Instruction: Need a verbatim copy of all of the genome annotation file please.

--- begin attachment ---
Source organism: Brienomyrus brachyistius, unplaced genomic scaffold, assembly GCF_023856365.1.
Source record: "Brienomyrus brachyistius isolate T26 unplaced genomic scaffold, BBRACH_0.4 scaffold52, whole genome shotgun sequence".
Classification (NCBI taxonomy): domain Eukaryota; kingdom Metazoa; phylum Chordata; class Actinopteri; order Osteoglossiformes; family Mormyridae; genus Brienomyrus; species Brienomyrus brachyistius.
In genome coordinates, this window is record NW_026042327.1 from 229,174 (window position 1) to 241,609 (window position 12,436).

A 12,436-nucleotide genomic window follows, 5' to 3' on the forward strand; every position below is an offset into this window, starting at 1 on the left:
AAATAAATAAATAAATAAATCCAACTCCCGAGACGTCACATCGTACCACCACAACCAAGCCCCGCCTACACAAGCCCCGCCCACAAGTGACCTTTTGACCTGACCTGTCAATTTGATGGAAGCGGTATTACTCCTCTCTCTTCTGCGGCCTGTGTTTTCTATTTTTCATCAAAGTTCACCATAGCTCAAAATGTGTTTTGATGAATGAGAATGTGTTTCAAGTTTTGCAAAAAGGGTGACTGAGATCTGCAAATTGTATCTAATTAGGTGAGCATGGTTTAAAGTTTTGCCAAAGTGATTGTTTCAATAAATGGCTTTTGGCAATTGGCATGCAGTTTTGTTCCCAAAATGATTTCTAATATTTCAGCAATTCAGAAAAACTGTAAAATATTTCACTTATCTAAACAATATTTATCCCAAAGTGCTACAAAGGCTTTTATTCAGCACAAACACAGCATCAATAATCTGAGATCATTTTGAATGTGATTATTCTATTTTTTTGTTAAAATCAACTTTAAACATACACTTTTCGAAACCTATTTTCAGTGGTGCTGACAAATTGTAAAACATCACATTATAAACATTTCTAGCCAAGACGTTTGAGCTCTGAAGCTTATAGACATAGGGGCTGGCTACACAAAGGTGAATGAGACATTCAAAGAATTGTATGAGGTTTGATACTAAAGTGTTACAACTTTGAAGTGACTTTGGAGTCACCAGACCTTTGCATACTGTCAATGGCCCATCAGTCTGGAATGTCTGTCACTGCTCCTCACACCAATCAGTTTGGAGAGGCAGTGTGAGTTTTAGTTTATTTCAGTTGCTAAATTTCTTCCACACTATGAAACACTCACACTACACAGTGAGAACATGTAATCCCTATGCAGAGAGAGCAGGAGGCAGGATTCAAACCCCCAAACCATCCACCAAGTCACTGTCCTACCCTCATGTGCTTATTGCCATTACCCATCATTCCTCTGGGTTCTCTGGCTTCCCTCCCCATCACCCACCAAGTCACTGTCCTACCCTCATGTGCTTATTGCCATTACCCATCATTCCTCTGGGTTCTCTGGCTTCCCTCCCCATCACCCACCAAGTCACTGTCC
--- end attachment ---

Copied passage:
Source organism: Brienomyrus brachyistius, unplaced genomic scaffold, assembly GCF_023856365.1.
Source record: "Brienomyrus brachyistius isolate T26 unplaced genomic scaffold, BBRACH_0.4 scaffold52, whole genome shotgun sequence".
Classification (NCBI taxonomy): domain Eukaryota; kingdom Metazoa; phylum Chordata; class Actinopteri; order Osteoglossiformes; family Mormyridae; genus Brienomyrus; species Brienomyrus brachyistius.
In genome coordinates, this window is record NW_026042327.1 from 229,174 (window position 1) to 241,609 (window position 12,436).

A 12,436-nucleotide genomic window follows, 5' to 3' on the forward strand; every position below is an offset into this window, starting at 1 on the left:
AAATAAATAAATAAATAAATCCAACTCCCGAGACGTCACATCGTACCACCACAACCAAGCCCCGCCTACACAAGCCCCGCCCACAAGTGACCTTTTGACCTGACCTGTCAATTTGATGGAAGCGGTATTACTCCTCTCTCTTCTGCGGCCTGTGTTTTCTATTTTTCATCAAAGTTCACCATAGCTCAAAATGTGTTTTGATGAATGAGAATGTGTTTCAAGTTTTGCAAAAAGGGTGACTGAGATCTGCAAATTGTATCTAATTAGGTGAGCATGGTTTAAAGTTTTGCCAAAGTGATTGTTTCAATAAATGGCTTTTGGCAATTGGCATGCAGTTTTGTTCCCAAAATGATTTCTAATATTTCAGCAATTCAGAAAAACTGTAAAATATTTCACTTATCTAAACAATATTTATCCCAAAGTGCTACAAAGGCTTTTATTCAGCACAAACACAGCATCAATAATCTGAGATCATTTTGAATGTGATTATTCTATTTTTTTGTTAAAATCAACTTTAAACATACACTTTTCGAAACCTATTTTCAGTGGTGCTGACAAATTGTAAAACATCACATTATAAACATTTCTAGCCAAGACGTTTGAGCTCTGAAGCTTATAGACATAGGGGCTGGCTACACAAAGGTGAATGAGACATTCAAAGAATTGTATGAGGTTTGATACTAAAGTGTTACAACTTTGAAGTGACTTTGGAGTCACCAGACCTTTGCATACTGTCAATGGCCCATCAGTCTGGAATGTCTGTCACTGCTCCTCACACCAATCAGTTTGGAGAGGCAGTGTGAGTTTTAGTTTATTTCAGTTGCTAAATTTCTTCCACACTATGAAACACTCACACTACACAGTGAGAACATGTAATCCCTATGCAGAGAGAGCAGGAGGCAGGATTCAAACCCCCAAACCATCCACCAAGTCACTGTCCTACCCTCATGTGCTTATTGCCATTACCCATCATTCCTCTGGGTTCTCTGGCTTCCCTCCCCATCACCCACCAAGTCACTGTCCTACCCTCATGTGCTTATTGCCATTACCCATCATTCCTCTGGGTTCTCTGGCTTCCCTCCCCATCACCCACCAAGTCACTGTCC